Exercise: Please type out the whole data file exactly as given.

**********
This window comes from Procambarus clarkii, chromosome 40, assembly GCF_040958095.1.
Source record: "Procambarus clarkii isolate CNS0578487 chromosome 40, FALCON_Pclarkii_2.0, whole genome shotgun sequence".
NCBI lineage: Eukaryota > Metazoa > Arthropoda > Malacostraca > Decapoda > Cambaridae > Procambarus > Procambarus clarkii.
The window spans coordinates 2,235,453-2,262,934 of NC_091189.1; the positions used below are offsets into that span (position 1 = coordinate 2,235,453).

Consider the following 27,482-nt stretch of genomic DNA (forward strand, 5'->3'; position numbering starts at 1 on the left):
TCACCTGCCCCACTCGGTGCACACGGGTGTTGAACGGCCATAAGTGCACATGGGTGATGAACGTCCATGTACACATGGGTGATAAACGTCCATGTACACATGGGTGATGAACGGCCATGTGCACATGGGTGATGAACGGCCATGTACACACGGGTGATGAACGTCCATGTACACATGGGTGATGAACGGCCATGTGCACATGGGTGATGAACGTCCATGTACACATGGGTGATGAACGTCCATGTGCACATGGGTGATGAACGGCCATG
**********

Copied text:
This window comes from Procambarus clarkii, chromosome 40, assembly GCF_040958095.1.
Source record: "Procambarus clarkii isolate CNS0578487 chromosome 40, FALCON_Pclarkii_2.0, whole genome shotgun sequence".
NCBI lineage: Eukaryota > Metazoa > Arthropoda > Malacostraca > Decapoda > Cambaridae > Procambarus > Procambarus clarkii.
The window spans coordinates 2,235,453-2,262,934 of NC_091189.1; the positions used below are offsets into that span (position 1 = coordinate 2,235,453).

Consider the following 27,482-nt stretch of genomic DNA (forward strand, 5'->3'; position numbering starts at 1 on the left):
TCACCTGCCCCACTCGGTGCACACGGGTGTTGAACGGCCATAAGTGCACATGGGTGATGAACGTCCATGTACACATGGGTGATAAACGTCCATGTACACATGGGTGATGAACGGCCATGTGCACATGGGTGATGAACGGCCATGTACACACGGGTGATGAACGTCCATGTACACATGGGTGATGAACGGCCATGTGCACATGGGTGATGAACGTCCATGTACACATGGGTGATGAACGTCCATGTGCACATGGGTGATGAACGGCCATG